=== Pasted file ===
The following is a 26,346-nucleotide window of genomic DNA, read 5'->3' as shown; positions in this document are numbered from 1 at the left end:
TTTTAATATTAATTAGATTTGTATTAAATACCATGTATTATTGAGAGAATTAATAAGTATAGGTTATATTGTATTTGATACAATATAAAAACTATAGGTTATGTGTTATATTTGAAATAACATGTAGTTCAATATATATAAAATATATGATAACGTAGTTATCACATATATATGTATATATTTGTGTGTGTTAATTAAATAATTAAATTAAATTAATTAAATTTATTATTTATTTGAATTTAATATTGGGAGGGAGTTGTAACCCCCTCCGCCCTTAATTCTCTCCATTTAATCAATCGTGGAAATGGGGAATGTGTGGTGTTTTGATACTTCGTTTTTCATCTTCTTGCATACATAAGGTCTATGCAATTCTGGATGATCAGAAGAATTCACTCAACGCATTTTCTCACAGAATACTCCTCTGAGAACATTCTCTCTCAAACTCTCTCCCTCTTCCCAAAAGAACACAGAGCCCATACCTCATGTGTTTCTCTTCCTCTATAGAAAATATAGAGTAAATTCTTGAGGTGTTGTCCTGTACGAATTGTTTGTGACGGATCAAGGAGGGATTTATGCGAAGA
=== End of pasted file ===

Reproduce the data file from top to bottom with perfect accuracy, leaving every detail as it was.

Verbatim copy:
The following is a 26,346-nucleotide window of genomic DNA, read 5'->3' as shown; positions in this document are numbered from 1 at the left end:
TTTTAATATTAATTAGATTTGTATTAAATACCATGTATTATTGAGAGAATTAATAAGTATAGGTTATATTGTATTTGATACAATATAAAAACTATAGGTTATGTGTTATATTTGAAATAACATGTAGTTCAATATATATAAAATATATGATAACGTAGTTATCACATATATATGTATATATTTGTGTGTGTTAATTAAATAATTAAATTAAATTAATTAAATTTATTATTTATTTGAATTTAATATTGGGAGGGAGTTGTAACCCCCTCCGCCCTTAATTCTCTCCATTTAATCAATCGTGGAAATGGGGAATGTGTGGTGTTTTGATACTTCGTTTTTCATCTTCTTGCATACATAAGGTCTATGCAATTCTGGATGATCAGAAGAATTCACTCAACGCATTTTCTCACAGAATACTCCTCTGAGAACATTCTCTCTCAAACTCTCTCCCTCTTCCCAAAAGAACACAGAGCCCATACCTCATGTGTTTCTCTTCCTCTATAGAAAATATAGAGTAAATTCTTGAGGTGTTGTCCTGTACGAATTGTTTGTGACGGATCAAGGAGGGATTTATGCGAAGA